So it was that Native American worshipers had a deep understanding and connection to the idea of creating a harmony between the natural world and the world of man because they were seen as one. Unlike their counterpart in the pages of the original D&D supplement, and the iterations throughout the Gaming world that have since followed, the Native American shaman, or ‘Druid’, truly did and still does perceive the Earth as possessed of a spiritual temperament, one that commanded respect and worship, but in a context that included in that reverence a place for the man, and his various tribes or their modern day guises of nation-states.

In this respect, the Native American shaman, and the historic Celtic Druid who were also leaders of their ‘tribes’ shared much in common.  And in looking at these ‘traditional’ Druids, there emerges a personage of a being who is a lover of nature, but understands that man himself is but one aspect of this tapestry, and thus allows for the idea of a truly believable adventuring member of a party to in fact be a wandering Druid. Whereas the traditional D&D druid could conceivably be seen as an individual who by taking up an adventuring life with humanoids, thus clearly at odds with the idea of a being who seeks to flee from civilization and all its trappings, the actual historic Druids and shaman of the world make for much more sympathetic characters to be portrayed.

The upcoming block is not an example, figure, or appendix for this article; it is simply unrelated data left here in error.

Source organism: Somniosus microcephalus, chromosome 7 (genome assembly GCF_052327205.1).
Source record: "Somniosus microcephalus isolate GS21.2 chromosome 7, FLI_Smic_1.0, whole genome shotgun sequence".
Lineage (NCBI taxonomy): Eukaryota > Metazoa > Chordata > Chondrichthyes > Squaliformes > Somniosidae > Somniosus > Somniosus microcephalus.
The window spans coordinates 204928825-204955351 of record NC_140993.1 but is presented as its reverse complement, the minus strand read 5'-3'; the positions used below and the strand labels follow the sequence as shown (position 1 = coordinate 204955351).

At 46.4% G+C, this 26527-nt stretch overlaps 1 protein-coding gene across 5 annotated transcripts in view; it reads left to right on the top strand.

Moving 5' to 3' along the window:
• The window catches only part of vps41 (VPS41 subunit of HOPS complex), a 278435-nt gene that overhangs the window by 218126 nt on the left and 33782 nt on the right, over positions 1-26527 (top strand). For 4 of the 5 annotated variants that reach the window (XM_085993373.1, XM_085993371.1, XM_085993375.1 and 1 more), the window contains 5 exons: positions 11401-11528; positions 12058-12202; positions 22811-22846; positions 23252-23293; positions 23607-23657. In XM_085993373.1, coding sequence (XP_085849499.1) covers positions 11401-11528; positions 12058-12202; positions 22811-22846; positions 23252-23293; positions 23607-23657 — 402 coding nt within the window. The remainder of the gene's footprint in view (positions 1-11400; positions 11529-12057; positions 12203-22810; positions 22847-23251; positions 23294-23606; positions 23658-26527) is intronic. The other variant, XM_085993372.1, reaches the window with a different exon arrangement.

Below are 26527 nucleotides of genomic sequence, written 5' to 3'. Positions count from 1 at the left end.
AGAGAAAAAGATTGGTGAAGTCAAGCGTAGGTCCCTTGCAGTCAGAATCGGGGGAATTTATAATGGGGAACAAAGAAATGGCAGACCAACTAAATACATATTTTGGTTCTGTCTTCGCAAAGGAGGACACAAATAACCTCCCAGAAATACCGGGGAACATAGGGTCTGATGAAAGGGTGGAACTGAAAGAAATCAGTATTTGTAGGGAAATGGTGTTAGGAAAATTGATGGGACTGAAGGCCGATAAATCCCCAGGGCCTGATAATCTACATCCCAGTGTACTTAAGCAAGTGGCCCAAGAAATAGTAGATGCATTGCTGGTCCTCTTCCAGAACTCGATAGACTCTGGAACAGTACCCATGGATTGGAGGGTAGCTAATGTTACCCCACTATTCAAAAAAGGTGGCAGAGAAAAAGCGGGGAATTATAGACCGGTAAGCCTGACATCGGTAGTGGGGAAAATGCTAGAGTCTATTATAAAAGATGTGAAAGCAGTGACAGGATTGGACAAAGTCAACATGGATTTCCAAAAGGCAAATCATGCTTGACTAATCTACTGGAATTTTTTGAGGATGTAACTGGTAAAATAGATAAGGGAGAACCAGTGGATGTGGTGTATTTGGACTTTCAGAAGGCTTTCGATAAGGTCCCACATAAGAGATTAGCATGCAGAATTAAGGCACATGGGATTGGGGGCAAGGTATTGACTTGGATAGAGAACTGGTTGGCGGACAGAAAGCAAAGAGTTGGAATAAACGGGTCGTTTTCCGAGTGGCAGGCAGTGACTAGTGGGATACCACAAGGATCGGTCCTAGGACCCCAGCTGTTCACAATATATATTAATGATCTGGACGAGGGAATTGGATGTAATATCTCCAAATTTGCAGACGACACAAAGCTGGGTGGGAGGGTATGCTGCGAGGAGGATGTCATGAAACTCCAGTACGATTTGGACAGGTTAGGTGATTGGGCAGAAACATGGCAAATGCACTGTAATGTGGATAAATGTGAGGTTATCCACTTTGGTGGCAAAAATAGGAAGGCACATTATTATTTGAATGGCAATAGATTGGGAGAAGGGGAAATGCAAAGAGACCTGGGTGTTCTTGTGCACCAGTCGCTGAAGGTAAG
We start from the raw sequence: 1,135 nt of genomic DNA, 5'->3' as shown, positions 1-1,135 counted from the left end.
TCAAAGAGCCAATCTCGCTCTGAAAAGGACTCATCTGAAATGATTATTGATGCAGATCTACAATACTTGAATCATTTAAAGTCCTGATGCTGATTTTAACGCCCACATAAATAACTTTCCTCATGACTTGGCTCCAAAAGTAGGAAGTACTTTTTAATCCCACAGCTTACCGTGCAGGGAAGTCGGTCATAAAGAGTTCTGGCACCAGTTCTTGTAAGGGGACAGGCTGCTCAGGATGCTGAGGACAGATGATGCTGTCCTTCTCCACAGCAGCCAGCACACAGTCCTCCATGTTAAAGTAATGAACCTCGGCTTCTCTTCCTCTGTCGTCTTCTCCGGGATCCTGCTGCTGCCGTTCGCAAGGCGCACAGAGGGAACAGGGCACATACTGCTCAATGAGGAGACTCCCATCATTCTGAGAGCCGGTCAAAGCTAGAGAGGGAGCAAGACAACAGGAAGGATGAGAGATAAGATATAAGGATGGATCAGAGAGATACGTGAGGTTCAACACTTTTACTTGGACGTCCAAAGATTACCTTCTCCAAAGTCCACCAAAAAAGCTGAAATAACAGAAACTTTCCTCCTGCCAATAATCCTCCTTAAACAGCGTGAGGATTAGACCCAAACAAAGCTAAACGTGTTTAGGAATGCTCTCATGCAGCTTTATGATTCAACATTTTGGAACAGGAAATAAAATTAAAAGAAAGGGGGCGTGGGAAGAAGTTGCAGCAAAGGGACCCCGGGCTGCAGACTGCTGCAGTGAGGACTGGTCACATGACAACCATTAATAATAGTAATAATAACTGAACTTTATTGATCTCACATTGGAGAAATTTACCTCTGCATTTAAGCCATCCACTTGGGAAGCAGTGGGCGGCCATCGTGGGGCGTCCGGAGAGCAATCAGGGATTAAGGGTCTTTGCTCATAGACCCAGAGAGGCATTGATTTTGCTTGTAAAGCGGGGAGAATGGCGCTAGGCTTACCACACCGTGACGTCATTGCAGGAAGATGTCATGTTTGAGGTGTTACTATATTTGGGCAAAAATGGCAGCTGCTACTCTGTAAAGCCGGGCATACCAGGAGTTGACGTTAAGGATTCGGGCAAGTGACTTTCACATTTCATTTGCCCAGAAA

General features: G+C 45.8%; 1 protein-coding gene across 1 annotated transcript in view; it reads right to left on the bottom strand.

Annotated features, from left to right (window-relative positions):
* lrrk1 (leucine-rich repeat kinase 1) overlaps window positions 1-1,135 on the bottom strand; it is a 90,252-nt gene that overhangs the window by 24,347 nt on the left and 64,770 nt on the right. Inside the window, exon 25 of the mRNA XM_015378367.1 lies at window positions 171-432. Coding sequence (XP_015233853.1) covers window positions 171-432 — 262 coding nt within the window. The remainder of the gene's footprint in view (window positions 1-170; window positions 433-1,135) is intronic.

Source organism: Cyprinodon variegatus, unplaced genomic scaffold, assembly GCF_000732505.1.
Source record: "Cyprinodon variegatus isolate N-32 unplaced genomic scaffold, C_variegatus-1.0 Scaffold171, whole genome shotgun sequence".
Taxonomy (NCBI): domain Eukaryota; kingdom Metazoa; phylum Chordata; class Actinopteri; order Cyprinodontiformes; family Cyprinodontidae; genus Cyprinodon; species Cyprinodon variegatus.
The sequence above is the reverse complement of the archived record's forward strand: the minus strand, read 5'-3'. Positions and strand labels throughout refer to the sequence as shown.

The transition of this type of Druid into an adventurer is an easy one to make and allows for their original tribe to be in essence replaced by their adventuring party, but with their beliefs still striving to produce a harmony between this new ‘tribe’ and the natural world around them. What’s more, a background by this character, one concerning the loss of their homelands to a larger tribe, perhaps encroaching orcs or goblins or simply being a refugee from a war between two border states allows for a very strong correlation between the motivations of actual Druidic and shamanistic tendencies to follow more closely with fictional ones.